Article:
- Regional Hydraulic Horsepower Estimates Drop Further
[See Question 5 on Statistical Review]
Average estimated hhp in the region is 235,000 with about eight fleets now available to frack wells in the Rockies. Capacity of hhp in the area is down almost 50% since last reported in January. Crew count is down as well from the 20 to 25 reported in January. Some of these fleets serve the Bakken as needed.
- Well Metrics: Vertical Depth Averages 8,875 Feet Across Region
[See Question 7 on Statistical Review]
Average vertical depth reported is 8,875 feet across the region, which included wells in the Greater Green River and D-J basins. Average lateral length is 7,938 feet. Average number of stages is 38. Injection rates average 70 barrels per minute with about six stages completed daily on a 24-hour schedule.
- Cost Per Stage Averages ~$28,125
[See Question 8 and 9 on the Statistical Review]
The average per stage price is reported at $28,125, down from $34,000 in January 2016. One service provider is even charging a flat pumping fee only with the operator buying all sand and chemicals. The fee is only $10,000 per stage but keeps the crews busy and pays overhead while waiting for recovery. Respondents agreed that pricing is likely to remain flat during the next three months.
- Top-Tier Service Provider: “We are the main service provider who has kept a fleet here in Uinta Basin, and we work three out of every four weeks fracking the largest operator still working here. We sometimes bring another fleet in like others do from D-J or elsewhere to try and stay busy and break even until recovery comes.”
End Survey Findings
H A R T E N E R G Y researchers completed interviews with eight industry participants in the well stimulation/pressure pumping service segment in the Rocky Mountain area outside of the Bakken shale play. Participants included seven managers or sales personnel with well service companies and one completions manager for an E&P company. Interviews were conducted during mid to late July.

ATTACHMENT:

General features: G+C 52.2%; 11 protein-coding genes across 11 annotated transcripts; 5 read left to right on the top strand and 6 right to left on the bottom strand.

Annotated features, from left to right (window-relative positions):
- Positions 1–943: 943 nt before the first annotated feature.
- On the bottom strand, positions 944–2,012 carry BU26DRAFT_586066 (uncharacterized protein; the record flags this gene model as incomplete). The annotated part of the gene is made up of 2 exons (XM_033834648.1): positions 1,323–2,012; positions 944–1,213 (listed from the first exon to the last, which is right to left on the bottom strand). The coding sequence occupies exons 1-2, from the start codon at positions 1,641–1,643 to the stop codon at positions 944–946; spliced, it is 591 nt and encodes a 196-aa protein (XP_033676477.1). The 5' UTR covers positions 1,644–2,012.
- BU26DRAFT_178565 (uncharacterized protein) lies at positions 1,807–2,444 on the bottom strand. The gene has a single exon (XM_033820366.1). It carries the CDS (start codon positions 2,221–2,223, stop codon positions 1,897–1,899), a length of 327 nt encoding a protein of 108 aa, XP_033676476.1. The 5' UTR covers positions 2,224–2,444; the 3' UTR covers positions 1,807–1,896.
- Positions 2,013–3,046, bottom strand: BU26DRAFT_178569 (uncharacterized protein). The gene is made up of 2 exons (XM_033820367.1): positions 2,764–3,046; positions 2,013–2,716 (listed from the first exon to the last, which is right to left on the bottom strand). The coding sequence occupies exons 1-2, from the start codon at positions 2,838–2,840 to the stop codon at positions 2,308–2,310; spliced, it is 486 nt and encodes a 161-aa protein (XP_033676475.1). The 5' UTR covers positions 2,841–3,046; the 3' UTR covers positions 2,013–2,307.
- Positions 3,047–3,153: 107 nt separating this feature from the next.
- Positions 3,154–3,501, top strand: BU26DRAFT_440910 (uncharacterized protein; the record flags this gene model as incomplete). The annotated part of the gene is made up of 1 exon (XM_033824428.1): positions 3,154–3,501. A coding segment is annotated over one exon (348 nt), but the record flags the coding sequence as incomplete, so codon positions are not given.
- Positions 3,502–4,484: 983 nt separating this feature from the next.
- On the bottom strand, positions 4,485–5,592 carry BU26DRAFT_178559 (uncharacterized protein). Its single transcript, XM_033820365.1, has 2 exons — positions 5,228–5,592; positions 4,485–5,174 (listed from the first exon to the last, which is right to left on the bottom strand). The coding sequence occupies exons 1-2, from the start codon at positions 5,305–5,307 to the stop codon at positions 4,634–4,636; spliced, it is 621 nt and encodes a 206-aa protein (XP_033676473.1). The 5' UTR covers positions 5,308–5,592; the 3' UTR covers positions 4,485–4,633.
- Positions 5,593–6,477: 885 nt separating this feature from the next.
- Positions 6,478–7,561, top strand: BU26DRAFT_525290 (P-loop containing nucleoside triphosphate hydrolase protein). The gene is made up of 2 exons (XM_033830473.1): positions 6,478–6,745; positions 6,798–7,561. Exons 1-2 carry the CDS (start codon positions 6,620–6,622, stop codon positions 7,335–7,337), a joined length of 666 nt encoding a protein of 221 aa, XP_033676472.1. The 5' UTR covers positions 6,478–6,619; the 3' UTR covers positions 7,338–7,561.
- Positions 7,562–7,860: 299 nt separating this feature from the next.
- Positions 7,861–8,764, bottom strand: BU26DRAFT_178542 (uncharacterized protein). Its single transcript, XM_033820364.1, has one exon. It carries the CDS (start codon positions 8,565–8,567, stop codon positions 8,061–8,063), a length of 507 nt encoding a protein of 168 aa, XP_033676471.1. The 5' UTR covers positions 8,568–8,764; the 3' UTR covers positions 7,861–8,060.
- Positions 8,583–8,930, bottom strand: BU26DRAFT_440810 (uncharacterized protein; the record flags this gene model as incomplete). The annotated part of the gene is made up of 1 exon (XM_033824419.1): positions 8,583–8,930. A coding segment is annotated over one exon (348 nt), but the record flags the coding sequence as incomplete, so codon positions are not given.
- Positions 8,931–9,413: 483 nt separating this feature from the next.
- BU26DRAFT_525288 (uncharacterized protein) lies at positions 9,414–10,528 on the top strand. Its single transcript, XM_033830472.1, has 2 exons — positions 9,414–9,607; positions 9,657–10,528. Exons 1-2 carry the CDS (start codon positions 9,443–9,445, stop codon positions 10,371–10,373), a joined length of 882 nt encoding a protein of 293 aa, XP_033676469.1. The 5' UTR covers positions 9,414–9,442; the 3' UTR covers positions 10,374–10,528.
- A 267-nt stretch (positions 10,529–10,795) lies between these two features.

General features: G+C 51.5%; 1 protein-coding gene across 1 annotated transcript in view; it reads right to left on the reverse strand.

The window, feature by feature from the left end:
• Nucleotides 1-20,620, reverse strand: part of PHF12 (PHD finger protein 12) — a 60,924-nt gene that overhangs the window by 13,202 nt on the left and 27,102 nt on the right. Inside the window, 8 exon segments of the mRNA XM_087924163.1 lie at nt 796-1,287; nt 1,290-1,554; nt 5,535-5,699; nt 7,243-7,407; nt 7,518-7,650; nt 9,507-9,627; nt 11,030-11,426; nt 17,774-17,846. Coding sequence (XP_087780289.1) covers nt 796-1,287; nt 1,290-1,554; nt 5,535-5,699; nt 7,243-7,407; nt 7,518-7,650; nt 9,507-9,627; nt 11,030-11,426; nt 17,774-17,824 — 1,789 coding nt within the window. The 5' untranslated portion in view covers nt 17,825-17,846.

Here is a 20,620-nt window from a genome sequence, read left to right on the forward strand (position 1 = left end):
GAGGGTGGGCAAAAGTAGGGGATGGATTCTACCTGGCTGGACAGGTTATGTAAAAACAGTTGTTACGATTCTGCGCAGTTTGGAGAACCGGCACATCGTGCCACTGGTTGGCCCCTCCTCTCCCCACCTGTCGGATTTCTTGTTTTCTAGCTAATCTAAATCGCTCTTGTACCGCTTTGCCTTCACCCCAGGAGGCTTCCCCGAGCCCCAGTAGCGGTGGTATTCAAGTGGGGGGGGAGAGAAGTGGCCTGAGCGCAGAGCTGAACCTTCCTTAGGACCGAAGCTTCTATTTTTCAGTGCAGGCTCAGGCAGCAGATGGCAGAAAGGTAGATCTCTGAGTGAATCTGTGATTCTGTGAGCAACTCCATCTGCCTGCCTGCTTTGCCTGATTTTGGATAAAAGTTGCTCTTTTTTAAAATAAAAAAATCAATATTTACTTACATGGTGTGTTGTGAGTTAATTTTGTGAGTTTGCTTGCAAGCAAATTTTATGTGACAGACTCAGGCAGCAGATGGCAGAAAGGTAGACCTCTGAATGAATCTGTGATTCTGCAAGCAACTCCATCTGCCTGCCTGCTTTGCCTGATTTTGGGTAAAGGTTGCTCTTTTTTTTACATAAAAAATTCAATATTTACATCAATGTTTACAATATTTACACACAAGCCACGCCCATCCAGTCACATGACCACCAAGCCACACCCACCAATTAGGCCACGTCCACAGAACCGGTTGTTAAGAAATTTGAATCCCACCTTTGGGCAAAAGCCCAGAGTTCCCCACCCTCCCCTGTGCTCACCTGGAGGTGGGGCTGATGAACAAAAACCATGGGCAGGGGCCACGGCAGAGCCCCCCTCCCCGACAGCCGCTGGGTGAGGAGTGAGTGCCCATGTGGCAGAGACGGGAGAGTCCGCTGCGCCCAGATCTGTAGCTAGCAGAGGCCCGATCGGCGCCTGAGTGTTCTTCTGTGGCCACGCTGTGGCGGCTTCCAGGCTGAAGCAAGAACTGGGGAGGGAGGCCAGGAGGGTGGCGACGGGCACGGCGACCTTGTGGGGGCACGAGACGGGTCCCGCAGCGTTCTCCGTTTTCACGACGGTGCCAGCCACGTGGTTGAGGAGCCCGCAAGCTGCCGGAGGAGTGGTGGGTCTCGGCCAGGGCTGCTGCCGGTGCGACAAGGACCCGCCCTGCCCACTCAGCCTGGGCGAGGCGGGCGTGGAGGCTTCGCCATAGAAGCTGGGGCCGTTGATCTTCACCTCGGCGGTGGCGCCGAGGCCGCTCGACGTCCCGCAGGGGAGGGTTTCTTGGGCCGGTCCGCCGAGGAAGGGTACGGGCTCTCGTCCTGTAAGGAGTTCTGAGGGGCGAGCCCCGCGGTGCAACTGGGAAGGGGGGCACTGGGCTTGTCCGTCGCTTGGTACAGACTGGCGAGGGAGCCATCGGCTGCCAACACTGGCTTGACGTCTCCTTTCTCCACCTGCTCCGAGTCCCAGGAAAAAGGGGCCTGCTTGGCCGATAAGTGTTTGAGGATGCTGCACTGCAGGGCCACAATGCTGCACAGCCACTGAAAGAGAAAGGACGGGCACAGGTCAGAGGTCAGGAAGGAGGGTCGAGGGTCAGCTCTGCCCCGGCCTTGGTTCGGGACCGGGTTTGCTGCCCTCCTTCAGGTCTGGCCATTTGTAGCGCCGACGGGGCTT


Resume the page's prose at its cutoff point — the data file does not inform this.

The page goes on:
Part II. – Statistical Review
Well Stimulation/Pressure Pumping
Total Respondents = 8
[Fracking service providers = 7, Operators = 1]
1. Do you expect demand for pressure pumping equipment to grow, remain the same or shrink this quarter compared to last quarter?
Remain the same:
2. Are the number of DUCs increasing, decreasing or remaining the same compared with three months ago?
Remain the same:
3. What oil price (per barrel) and what natural gas price (per thousand cubic feet) is needed for demand for fracking services to improve?
4a. On average in this formation, how long does it take to bring a DUC online?
4b. Does the time to bring a DUC online differ between wells drilled on a pad vs. a single well?
Yes, with 10%-15% time saved per well:
5. In your estimation, what is the total hhp in your area?
6. How many total crews (spreads) do you estimate are active in the area?
7. What is the average vertical drilling depth, average horizontal lateral length, number of frack stages and injection rates (barrels per minute) in this play? What are the average frack stages per day? Is this a 12-hour or 24-hour shift?
Area-Wide Averages For Greater Green River & D-J Basin
Average vertical depth:
Average horizontal lateral length:
Average number of frack stages:
Injection rates (barrels per minute):
Average number of frack stages per day:
12-hour or 24-hour:
Required hhp to frack an average well:
8. What is the average cost per stage in your area now?
Average cost per stage:
~$28,125 per stage
9. Do you expect fracking prices to increase, remain the same, or decrease over the next three months?
Remain the same: